La Specola reopens in a rediscovery of the natural world

La Specola reopens in a rediscovery of the natural world

Big animals, minerals from meteorites and Medici gems are among the captivating highlights.

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Wed 21 Feb 2024 5:53 PM

Rediscovery awaits behind a wooden door in via Romana as Florence’s beloved Museo de La Specola reopens in an enlightened blend of nature, human ingenuity and art after a five-year restoration campaign.

The Medici gems room at La Specola Museum, Florence. Ph. @marcobadiani

Pietro Leopoldo, Grand Duke of Tuscany, established his Royal Imperial Museum of Physics and Natural History on February 21, 1775. To this day, shy of 250 years on, it remains a scientific museum open to all, regardless of origin, gender or class, based on values of accessibility, inclusivity and a broader understanding of cultural heritage in relation to society. Today’s La Specola, which is named after the astronomical observatory perched in the turret, is a cumulative cabinet of curiosities, some glittering, others gory, which necessitates several guided tours to elicit the historical importance of the displays. Nowhere else in Florence, Italy or the world can visitors find intricate anatomical waxes based on the earliest dissections alongside elaborate mineral formations and precious ornaments from Lorenzo de’ Medici’s personal collection.

Art + Science section

Clemente Susini’s “Venere smontabile” at La Specola Museum, Florence. Ph. @marcobadiani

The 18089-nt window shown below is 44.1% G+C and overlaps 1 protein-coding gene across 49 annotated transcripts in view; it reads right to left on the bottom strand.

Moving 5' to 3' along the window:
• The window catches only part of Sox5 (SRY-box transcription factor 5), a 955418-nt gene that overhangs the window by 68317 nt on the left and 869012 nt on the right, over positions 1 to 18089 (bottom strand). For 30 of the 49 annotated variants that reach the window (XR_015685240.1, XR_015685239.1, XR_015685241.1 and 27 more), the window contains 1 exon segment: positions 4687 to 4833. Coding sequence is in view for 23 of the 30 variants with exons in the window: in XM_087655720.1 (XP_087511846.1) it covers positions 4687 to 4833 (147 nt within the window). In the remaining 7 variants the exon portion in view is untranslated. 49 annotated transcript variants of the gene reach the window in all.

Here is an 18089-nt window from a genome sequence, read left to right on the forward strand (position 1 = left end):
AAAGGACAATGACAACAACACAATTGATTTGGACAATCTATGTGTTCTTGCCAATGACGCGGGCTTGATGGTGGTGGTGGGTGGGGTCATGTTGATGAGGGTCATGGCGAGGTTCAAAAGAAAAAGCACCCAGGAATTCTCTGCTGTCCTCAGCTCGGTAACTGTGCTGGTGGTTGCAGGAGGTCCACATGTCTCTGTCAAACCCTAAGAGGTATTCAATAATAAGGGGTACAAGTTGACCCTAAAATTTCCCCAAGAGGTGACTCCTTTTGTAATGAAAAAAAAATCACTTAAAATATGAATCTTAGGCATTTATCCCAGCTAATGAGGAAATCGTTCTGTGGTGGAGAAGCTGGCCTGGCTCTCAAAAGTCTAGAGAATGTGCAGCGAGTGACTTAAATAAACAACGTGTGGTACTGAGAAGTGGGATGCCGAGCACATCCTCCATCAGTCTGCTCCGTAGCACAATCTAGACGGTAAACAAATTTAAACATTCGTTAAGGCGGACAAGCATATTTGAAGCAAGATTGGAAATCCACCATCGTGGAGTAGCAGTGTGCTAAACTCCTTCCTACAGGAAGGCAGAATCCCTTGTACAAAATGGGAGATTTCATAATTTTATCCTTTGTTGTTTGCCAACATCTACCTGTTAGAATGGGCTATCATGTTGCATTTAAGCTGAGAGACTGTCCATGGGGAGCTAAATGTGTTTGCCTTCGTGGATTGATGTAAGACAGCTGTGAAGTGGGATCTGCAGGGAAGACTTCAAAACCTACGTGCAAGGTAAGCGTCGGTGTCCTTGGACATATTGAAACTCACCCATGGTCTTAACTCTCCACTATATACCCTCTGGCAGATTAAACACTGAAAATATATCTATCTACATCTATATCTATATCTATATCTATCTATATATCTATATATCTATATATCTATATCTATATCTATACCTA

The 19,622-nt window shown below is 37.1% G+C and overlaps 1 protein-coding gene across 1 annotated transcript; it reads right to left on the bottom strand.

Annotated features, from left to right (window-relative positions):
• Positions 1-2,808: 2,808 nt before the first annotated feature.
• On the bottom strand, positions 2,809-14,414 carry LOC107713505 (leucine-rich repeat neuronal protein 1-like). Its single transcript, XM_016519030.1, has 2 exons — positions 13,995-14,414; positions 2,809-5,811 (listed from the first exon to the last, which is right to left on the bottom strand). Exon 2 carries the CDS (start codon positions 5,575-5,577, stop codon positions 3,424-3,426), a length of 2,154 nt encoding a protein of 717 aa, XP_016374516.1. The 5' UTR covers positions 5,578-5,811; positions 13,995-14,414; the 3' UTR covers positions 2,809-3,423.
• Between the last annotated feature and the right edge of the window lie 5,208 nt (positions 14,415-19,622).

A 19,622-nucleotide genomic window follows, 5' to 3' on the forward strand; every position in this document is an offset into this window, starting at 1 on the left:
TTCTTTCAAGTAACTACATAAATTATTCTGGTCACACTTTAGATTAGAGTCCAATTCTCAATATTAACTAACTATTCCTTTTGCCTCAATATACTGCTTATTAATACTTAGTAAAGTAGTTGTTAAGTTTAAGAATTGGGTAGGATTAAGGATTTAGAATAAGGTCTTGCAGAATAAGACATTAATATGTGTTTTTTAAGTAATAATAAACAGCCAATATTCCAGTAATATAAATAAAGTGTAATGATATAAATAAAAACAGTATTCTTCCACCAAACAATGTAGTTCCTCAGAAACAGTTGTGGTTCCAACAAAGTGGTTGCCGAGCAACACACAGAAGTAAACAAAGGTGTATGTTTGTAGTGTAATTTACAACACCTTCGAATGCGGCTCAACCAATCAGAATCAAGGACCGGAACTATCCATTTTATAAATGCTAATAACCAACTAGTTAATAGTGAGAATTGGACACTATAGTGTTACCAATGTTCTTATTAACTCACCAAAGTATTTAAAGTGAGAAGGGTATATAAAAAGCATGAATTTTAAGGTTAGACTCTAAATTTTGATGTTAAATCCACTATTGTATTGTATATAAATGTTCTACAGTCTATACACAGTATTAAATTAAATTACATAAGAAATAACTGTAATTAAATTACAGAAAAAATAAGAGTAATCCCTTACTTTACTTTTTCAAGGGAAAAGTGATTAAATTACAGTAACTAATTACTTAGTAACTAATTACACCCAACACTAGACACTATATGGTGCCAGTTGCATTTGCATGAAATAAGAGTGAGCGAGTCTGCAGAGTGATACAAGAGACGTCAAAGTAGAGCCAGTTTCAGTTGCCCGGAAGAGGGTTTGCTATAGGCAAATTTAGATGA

Our whistle-stop tour begins on the second floor where newly-lit storied glass cases display the 4,600-strong zoological collection, wherein the protozoi, shells, butterflies, insects, spiders and crabs are undeniably upstaged by the big animals. Reawakening many a childhood memory of school study days and Sundays with the grandparents, this room is set to remain one of the museum’s main draws as embalmed big cats show their teeth beside bears, rhinos and walruses. (We went with #catsofinstagram for our reel of the opening!)

Botanical waxes at La Specola Museum, Florence. Ph. @marcobadiani

The renowned section featuring anatomical waxes has been restyled around Giulio Gaetano Zumbo’s late 17th-century Baroque-style allegorical theatres and a sectioned head, as well as Clemente Susini’s young and pained-looking Venus with detachable parts based on discoveries made during dissections dating to the 18th century. Visitors are enticed into the green alcove of botanical waxes, returned to La Specola after more than a century. Row after row of life-sized, mostly exotic, fruit plants potted in sumptuous Ginori vases lend permanence to the ephemerality of the vegetal world. Director of the museum’s astronomical observatory, Giovan Battista Amici, is credited with having made the invisible visible due to his invention of a revolutionary microscope that corrected colour and sharpened images. The waxes, which were a result of this invention, originally served to teach the discoveries made in the museum, while their purpose now remains an edifying, at times squeamish, slice of scientific history.

Bartolomeo Bimbi’s still lives at La Specola Museum, Florence. Ph. @marcobadiani